Microsoft Chairman Bill Gates outlined a vision of companies being able to share information more effectively both internally and with suppliers by using present and future collaborative software.
Gates dubbed the concept the "new world of work" during a keynote address at the ninth annual Microsoft CEO Summit in Washington last Thursday.
During the past five years Microsoft has been researching how information is organized and used in large corporations, and whether it is unstructured (e-mail, faxes, phone) or structured (databases), he said. "[This research was] all done in the framework of a somewhat changing business landscape." With increased collaboration occurring across business boundaries, as well as across national ones, it has become imperative for companies to organize, control and leverage the data being moved, Gates said.
With the Internet and low-cost connectivity already in existence, Gates said the last piece of the puzzle is the creation of software to enable seamless sharing of information. "We are just now getting that piece in place."
Chris Capossela, corporate vice-president, information worker product management group with Microsoft, gave a demonstration of Microsoft Office Communicator, an instant messaging-like client that integrates with corporate directory systems and pulls information from a variety of applications. Examples include calendaring, e-mail, instant messaging and desktop applications. Employees can communicate using a variety of applications all accessed with one tool.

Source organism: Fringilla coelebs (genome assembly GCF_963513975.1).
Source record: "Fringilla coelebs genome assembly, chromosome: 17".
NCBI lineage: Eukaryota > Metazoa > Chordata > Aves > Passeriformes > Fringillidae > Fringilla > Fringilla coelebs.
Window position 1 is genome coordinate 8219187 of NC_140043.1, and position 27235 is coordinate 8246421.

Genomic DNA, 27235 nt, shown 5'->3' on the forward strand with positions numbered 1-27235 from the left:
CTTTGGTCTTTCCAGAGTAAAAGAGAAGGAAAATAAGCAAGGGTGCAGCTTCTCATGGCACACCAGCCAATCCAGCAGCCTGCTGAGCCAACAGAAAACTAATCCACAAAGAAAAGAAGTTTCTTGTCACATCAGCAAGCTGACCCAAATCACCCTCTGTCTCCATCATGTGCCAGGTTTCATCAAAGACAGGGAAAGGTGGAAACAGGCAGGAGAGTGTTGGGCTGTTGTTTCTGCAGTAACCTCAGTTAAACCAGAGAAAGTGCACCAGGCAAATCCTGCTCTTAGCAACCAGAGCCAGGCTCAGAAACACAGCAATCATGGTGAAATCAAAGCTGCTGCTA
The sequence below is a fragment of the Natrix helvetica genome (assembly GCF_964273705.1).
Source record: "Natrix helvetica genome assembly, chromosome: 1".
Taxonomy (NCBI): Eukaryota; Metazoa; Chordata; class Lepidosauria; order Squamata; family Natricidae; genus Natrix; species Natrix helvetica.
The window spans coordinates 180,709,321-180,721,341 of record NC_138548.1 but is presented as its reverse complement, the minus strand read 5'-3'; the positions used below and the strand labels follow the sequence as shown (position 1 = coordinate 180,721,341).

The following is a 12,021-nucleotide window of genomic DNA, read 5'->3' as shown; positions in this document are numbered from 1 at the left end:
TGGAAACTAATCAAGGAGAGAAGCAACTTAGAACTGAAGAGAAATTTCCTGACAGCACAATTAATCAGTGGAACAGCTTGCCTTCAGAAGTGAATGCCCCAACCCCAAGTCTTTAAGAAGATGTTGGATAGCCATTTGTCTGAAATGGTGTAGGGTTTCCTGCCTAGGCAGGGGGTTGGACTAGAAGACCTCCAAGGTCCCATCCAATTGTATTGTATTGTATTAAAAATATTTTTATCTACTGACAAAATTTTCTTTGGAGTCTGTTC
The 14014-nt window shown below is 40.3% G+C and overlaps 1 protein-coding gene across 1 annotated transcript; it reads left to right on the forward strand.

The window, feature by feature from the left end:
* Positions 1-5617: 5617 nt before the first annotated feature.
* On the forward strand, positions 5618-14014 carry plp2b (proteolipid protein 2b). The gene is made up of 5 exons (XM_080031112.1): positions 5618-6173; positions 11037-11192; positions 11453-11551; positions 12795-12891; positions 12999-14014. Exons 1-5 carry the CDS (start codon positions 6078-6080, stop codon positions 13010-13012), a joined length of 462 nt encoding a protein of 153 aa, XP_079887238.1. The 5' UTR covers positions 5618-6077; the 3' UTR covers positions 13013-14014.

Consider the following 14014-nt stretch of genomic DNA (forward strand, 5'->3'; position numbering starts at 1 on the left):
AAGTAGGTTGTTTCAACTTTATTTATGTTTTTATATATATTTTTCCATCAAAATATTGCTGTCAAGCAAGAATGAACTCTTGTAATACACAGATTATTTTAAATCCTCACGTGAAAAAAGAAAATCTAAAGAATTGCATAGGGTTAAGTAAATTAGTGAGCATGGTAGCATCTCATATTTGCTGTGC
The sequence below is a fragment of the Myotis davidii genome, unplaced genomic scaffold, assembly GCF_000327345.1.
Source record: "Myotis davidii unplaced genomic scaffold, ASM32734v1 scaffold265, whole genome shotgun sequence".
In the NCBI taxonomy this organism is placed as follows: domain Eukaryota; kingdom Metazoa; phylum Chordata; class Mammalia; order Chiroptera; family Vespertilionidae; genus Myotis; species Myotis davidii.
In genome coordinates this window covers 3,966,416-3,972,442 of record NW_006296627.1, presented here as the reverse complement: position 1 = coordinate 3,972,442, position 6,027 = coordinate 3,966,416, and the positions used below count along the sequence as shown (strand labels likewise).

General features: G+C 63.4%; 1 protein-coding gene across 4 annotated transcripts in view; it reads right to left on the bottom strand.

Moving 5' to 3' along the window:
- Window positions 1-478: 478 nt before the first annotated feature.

Capossela said e-mail is still the number one means of corporate collaboration yet causes huge headaches because version control is almost nonexistent. Microsoft recently acquired Groove Networks, and with it a tool that allows anyone to invite e-mail thread participants to create a folder on their desktop. The desktop folder includes all thread attachments and e-mails. The tool also synchronizes all document updates with everyone in the group without the need to involve IT to set it up, Capossela said.
Gates said this ability to organize e-mail is especially important since its volume is slated to increase five fold in the next three years (after a ten-fold increase between 1997 and 2005). "We still want a lot of information but we want it presented in a way we understand."
Today, the average employee has two e-mail strategies, Gates said: focus on the most recent e-mail or become manic and hyper-organize it, and in the process become a glorified filing clerk. He said other areas of business, like accounting, have long since had tools and policies to organize data but that until recently it hasn't been the case with e-mail.
Microsoft's latest search tool, "has given us a glimpse of what is possible," Gates said. The tool, a free download (http://toolbar.msn.com/), is similar to the recently released Google desktop search tool. Users spend less time placing documents into specific folders, Gates said, and instead manage documents from the desktop search tool. Add-ons even allow for text searching within PDF documents. "Search really is just at the very beginning," Gates said.
But even Gates, an eternal optimist when it comes to technology's ability to solve a myriad of business problems, said the software solutions to deliver information the way people want it -- easily searchable and well-organized -- are not even halfway there.
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